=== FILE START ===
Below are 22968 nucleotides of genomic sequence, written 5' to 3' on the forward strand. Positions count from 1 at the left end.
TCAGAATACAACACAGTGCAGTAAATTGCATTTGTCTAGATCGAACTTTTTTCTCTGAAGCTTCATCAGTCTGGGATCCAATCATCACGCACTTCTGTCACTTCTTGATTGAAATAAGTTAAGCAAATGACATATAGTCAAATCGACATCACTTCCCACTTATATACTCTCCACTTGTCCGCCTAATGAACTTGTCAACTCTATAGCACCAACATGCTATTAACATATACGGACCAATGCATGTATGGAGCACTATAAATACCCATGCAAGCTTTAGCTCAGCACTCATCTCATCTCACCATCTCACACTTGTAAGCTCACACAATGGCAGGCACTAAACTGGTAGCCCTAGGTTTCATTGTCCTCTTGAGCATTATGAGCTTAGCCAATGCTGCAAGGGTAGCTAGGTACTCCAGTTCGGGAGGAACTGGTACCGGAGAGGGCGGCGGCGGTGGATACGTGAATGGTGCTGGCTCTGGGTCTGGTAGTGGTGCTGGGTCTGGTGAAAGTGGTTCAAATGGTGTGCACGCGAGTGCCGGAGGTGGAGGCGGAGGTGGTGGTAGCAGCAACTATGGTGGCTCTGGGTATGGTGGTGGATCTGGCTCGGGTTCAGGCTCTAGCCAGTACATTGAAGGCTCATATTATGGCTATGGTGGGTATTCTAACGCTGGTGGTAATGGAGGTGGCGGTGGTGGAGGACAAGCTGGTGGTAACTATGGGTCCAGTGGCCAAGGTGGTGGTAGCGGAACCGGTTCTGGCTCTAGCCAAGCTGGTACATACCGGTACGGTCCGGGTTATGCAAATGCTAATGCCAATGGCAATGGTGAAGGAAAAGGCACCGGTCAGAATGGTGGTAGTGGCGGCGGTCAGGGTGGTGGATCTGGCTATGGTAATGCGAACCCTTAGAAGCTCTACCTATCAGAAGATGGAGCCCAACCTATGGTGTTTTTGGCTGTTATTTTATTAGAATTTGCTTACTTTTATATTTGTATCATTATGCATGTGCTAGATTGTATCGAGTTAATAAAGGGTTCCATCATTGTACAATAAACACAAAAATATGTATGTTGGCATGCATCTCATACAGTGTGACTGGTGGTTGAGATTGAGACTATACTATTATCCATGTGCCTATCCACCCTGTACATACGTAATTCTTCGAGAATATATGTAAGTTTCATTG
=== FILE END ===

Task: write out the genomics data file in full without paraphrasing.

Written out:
Below are 22968 nucleotides of genomic sequence, written 5' to 3' on the forward strand. Positions count from 1 at the left end.
TCAGAATACAACACAGTGCAGTAAATTGCATTTGTCTAGATCGAACTTTTTTCTCTGAAGCTTCATCAGTCTGGGATCCAATCATCACGCACTTCTGTCACTTCTTGATTGAAATAAGTTAAGCAAATGACATATAGTCAAATCGACATCACTTCCCACTTATATACTCTCCACTTGTCCGCCTAATGAACTTGTCAACTCTATAGCACCAACATGCTATTAACATATACGGACCAATGCATGTATGGAGCACTATAAATACCCATGCAAGCTTTAGCTCAGCACTCATCTCATCTCACCATCTCACACTTGTAAGCTCACACAATGGCAGGCACTAAACTGGTAGCCCTAGGTTTCATTGTCCTCTTGAGCATTATGAGCTTAGCCAATGCTGCAAGGGTAGCTAGGTACTCCAGTTCGGGAGGAACTGGTACCGGAGAGGGCGGCGGCGGTGGATACGTGAATGGTGCTGGCTCTGGGTCTGGTAGTGGTGCTGGGTCTGGTGAAAGTGGTTCAAATGGTGTGCACGCGAGTGCCGGAGGTGGAGGCGGAGGTGGTGGTAGCAGCAACTATGGTGGCTCTGGGTATGGTGGTGGATCTGGCTCGGGTTCAGGCTCTAGCCAGTACATTGAAGGCTCATATTATGGCTATGGTGGGTATTCTAACGCTGGTGGTAATGGAGGTGGCGGTGGTGGAGGACAAGCTGGTGGTAACTATGGGTCCAGTGGCCAAGGTGGTGGTAGCGGAACCGGTTCTGGCTCTAGCCAAGCTGGTACATACCGGTACGGTCCGGGTTATGCAAATGCTAATGCCAATGGCAATGGTGAAGGAAAAGGCACCGGTCAGAATGGTGGTAGTGGCGGCGGTCAGGGTGGTGGATCTGGCTATGGTAATGCGAACCCTTAGAAGCTCTACCTATCAGAAGATGGAGCCCAACCTATGGTGTTTTTGGCTGTTATTTTATTAGAATTTGCTTACTTTTATATTTGTATCATTATGCATGTGCTAGATTGTATCGAGTTAATAAAGGGTTCCATCATTGTACAATAAACACAAAAATATGTATGTTGGCATGCATCTCATACAGTGTGACTGGTGGTTGAGATTGAGACTATACTATTATCCATGTGCCTATCCACCCTGTACATACGTAATTCTTCGAGAATATATGTAAGTTTCATTG